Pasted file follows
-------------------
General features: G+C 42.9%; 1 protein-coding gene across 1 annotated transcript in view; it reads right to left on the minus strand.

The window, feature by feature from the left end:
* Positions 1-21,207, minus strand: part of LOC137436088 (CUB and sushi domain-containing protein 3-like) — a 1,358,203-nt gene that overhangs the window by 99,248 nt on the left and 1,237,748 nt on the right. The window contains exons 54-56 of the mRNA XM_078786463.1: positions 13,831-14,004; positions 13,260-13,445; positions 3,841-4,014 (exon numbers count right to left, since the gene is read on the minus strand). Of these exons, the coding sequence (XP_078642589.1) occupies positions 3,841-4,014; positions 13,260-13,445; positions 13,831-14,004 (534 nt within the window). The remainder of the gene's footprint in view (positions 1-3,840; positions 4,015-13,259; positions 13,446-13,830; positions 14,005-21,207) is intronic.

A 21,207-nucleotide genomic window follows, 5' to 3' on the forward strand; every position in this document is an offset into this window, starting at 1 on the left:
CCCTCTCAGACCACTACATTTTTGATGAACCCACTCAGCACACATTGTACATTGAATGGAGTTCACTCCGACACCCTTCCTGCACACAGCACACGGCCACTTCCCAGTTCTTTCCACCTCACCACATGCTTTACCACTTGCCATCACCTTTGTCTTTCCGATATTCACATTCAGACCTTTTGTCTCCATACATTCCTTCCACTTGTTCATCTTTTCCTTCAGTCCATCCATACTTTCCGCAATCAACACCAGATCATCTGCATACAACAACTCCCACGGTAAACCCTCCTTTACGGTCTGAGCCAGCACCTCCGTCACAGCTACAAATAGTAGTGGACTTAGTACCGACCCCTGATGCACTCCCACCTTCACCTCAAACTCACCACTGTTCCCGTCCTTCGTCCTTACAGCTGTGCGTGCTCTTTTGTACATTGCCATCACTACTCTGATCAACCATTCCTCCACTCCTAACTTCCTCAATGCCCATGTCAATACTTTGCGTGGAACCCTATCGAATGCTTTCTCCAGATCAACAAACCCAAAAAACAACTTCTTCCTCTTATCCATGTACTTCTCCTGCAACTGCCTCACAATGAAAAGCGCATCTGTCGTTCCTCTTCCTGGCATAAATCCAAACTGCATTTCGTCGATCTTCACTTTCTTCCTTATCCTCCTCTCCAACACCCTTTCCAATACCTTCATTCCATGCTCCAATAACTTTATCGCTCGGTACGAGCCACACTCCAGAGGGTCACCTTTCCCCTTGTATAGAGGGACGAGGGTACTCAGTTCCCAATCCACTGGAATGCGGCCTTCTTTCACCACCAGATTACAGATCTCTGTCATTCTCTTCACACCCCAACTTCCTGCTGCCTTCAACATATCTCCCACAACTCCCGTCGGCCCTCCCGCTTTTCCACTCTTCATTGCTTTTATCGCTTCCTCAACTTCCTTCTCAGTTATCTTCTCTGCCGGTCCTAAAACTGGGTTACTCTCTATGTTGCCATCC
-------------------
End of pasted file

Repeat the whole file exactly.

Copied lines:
General features: G+C 42.9%; 1 protein-coding gene across 1 annotated transcript in view; it reads right to left on the minus strand.

The window, feature by feature from the left end:
* Positions 1-21,207, minus strand: part of LOC137436088 (CUB and sushi domain-containing protein 3-like) — a 1,358,203-nt gene that overhangs the window by 99,248 nt on the left and 1,237,748 nt on the right. The window contains exons 54-56 of the mRNA XM_078786463.1: positions 13,831-14,004; positions 13,260-13,445; positions 3,841-4,014 (exon numbers count right to left, since the gene is read on the minus strand). Of these exons, the coding sequence (XP_078642589.1) occupies positions 3,841-4,014; positions 13,260-13,445; positions 13,831-14,004 (534 nt within the window). The remainder of the gene's footprint in view (positions 1-3,840; positions 4,015-13,259; positions 13,446-13,830; positions 14,005-21,207) is intronic.

A 21,207-nucleotide genomic window follows, 5' to 3' on the forward strand; every position in this document is an offset into this window, starting at 1 on the left:
CCCTCTCAGACCACTACATTTTTGATGAACCCACTCAGCACACATTGTACATTGAATGGAGTTCACTCCGACACCCTTCCTGCACACAGCACACGGCCACTTCCCAGTTCTTTCCACCTCACCACATGCTTTACCACTTGCCATCACCTTTGTCTTTCCGATATTCACATTCAGACCTTTTGTCTCCATACATTCCTTCCACTTGTTCATCTTTTCCTTCAGTCCATCCATACTTTCCGCAATCAACACCAGATCATCTGCATACAACAACTCCCACGGTAAACCCTCCTTTACGGTCTGAGCCAGCACCTCCGTCACAGCTACAAATAGTAGTGGACTTAGTACCGACCCCTGATGCACTCCCACCTTCACCTCAAACTCACCACTGTTCCCGTCCTTCGTCCTTACAGCTGTGCGTGCTCTTTTGTACATTGCCATCACTACTCTGATCAACCATTCCTCCACTCCTAACTTCCTCAATGCCCATGTCAATACTTTGCGTGGAACCCTATCGAATGCTTTCTCCAGATCAACAAACCCAAAAAACAACTTCTTCCTCTTATCCATGTACTTCTCCTGCAACTGCCTCACAATGAAAAGCGCATCTGTCGTTCCTCTTCCTGGCATAAATCCAAACTGCATTTCGTCGATCTTCACTTTCTTCCTTATCCTCCTCTCCAACACCCTTTCCAATACCTTCATTCCATGCTCCAATAACTTTATCGCTCGGTACGAGCCACACTCCAGAGGGTCACCTTTCCCCTTGTATAGAGGGACGAGGGTACTCAGTTCCCAATCCACTGGAATGCGGCCTTCTTTCACCACCAGATTACAGATCTCTGTCATTCTCTTCACACCCCAACTTCCTGCTGCCTTCAACATATCTCCCACAACTCCCGTCGGCCCTCCCGCTTTTCCACTCTTCATTGCTTTTATCGCTTCCTCAACTTCCTTCTCAGTTATCTTCTCTGCCGGTCCTAAAACTGGGTTACTCTCTATGTTGCCATCC